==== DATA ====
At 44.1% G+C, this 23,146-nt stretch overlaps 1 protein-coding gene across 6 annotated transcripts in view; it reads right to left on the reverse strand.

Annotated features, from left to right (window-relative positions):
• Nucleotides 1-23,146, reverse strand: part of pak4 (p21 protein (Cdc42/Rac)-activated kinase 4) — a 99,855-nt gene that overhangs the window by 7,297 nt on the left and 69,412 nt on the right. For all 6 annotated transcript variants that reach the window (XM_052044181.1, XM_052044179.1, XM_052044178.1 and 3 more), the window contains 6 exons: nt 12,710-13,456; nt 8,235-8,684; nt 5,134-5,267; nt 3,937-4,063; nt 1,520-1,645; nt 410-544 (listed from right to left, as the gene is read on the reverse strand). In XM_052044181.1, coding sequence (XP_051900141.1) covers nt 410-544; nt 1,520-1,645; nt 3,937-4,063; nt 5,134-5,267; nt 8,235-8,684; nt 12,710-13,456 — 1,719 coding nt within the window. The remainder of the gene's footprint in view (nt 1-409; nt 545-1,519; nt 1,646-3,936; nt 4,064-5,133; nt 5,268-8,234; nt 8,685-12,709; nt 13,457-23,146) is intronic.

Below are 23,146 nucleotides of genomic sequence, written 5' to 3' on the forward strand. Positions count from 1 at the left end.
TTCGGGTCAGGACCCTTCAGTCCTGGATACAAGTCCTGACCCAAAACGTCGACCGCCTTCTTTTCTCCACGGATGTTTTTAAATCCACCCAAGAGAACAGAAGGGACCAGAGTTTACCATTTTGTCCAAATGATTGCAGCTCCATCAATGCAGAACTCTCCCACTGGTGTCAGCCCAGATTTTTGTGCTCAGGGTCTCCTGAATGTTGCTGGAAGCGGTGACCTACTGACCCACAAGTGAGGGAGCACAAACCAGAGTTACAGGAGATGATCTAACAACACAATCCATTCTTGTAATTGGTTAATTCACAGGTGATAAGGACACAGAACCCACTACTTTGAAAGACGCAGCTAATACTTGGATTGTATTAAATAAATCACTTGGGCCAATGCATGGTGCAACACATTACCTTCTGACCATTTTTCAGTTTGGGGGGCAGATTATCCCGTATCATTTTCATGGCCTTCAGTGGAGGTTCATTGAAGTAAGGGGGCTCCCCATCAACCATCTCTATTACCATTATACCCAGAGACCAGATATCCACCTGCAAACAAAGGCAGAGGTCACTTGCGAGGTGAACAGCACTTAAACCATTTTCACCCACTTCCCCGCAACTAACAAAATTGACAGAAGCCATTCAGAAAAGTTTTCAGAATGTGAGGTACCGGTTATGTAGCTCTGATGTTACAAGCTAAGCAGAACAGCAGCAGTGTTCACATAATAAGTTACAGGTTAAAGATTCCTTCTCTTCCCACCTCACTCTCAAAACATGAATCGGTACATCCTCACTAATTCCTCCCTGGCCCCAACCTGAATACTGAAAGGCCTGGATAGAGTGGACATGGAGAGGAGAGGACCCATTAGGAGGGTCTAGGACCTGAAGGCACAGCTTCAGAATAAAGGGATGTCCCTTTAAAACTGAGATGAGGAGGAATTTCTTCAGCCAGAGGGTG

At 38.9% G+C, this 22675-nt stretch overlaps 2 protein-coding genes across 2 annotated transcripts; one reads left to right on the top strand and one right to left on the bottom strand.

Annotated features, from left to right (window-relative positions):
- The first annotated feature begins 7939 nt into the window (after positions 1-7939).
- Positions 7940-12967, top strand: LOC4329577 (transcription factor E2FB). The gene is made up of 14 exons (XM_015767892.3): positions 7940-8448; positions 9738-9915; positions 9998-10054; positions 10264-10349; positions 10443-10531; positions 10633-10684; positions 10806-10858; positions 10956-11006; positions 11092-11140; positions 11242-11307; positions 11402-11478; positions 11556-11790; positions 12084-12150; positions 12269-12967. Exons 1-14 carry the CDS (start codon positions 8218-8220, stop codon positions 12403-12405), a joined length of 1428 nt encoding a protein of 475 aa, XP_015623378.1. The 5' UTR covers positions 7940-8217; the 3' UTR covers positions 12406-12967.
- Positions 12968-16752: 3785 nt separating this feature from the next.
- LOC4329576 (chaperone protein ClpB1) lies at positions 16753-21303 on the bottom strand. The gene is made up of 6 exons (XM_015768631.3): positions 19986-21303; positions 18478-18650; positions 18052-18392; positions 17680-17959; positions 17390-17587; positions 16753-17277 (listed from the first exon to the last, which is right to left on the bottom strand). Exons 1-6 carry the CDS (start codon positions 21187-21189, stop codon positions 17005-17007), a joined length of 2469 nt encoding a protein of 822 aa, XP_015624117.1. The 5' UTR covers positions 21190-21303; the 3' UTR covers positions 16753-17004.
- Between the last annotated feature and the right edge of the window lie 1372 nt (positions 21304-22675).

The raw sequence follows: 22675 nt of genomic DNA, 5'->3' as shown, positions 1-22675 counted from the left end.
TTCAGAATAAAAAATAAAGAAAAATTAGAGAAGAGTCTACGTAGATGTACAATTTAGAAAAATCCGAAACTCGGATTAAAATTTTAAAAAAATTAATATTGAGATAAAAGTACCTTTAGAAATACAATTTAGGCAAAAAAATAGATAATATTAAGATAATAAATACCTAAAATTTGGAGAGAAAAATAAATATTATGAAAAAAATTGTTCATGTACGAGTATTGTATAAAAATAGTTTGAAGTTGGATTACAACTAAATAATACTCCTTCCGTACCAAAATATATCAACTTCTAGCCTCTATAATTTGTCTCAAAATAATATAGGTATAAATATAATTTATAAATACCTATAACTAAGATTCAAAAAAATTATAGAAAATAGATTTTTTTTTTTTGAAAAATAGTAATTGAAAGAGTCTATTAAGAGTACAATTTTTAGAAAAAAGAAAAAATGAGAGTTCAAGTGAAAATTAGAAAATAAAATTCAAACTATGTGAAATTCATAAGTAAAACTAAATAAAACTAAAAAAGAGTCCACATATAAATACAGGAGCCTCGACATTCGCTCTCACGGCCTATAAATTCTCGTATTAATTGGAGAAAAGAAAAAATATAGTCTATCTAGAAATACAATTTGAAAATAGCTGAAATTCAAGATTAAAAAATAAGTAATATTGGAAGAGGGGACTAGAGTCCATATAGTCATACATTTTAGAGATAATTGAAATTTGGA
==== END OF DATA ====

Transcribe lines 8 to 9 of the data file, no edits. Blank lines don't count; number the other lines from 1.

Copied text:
- The first annotated feature begins 7939 nt into the window (after positions 1-7939).
- Positions 7940-12967, top strand: LOC4329577 (transcription factor E2FB). The gene is made up of 14 exons (XM_015767892.3): positions 7940-8448; positions 9738-9915; positions 9998-10054; positions 10264-10349; positions 10443-10531; positions 10633-10684; positions 10806-10858; positions 10956-11006; positions 11092-11140; positions 11242-11307; positions 11402-11478; positions 11556-11790; positions 12084-12150; positions 12269-12967. Exons 1-14 carry the CDS (start codon positions 8218-8220, stop codon positions 12403-12405), a joined length of 1428 nt encoding a protein of 475 aa, XP_015623378.1. The 5' UTR covers positions 7940-8217; the 3' UTR covers positions 12406-12967.